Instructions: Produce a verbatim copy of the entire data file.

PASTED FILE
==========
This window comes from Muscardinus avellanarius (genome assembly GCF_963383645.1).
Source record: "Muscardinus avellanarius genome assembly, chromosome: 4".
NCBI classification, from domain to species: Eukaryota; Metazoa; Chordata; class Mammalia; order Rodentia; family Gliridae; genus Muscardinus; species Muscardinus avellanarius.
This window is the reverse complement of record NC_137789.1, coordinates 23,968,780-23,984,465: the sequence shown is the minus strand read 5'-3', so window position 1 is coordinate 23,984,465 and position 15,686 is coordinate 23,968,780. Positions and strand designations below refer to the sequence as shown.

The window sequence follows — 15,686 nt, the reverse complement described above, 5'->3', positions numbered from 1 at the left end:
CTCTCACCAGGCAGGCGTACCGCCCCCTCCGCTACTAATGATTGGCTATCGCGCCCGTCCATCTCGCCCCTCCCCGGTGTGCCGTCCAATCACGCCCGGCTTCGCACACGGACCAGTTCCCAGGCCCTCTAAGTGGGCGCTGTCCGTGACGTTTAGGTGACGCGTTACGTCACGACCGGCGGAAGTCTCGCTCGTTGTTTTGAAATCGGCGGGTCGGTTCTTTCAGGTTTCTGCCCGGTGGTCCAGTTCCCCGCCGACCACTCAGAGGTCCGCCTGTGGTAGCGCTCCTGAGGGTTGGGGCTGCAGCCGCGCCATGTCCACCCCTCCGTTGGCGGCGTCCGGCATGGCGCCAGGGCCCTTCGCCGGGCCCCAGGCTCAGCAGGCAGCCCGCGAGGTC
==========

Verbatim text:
This window comes from Muscardinus avellanarius (genome assembly GCF_963383645.1).
Source record: "Muscardinus avellanarius genome assembly, chromosome: 4".
NCBI classification, from domain to species: Eukaryota; Metazoa; Chordata; class Mammalia; order Rodentia; family Gliridae; genus Muscardinus; species Muscardinus avellanarius.
This window is the reverse complement of record NC_137789.1, coordinates 23,968,780-23,984,465: the sequence shown is the minus strand read 5'-3', so window position 1 is coordinate 23,984,465 and position 15,686 is coordinate 23,968,780. Positions and strand designations below refer to the sequence as shown.

The window sequence follows — 15,686 nt, the reverse complement described above, 5'->3', positions numbered from 1 at the left end:
CTCTCACCAGGCAGGCGTACCGCCCCCTCCGCTACTAATGATTGGCTATCGCGCCCGTCCATCTCGCCCCTCCCCGGTGTGCCGTCCAATCACGCCCGGCTTCGCACACGGACCAGTTCCCAGGCCCTCTAAGTGGGCGCTGTCCGTGACGTTTAGGTGACGCGTTACGTCACGACCGGCGGAAGTCTCGCTCGTTGTTTTGAAATCGGCGGGTCGGTTCTTTCAGGTTTCTGCCCGGTGGTCCAGTTCCCCGCCGACCACTCAGAGGTCCGCCTGTGGTAGCGCTCCTGAGGGTTGGGGCTGCAGCCGCGCCATGTCCACCCCTCCGTTGGCGGCGTCCGGCATGGCGCCAGGGCCCTTCGCCGGGCCCCAGGCTCAGCAGGCAGCCCGCGAGGTC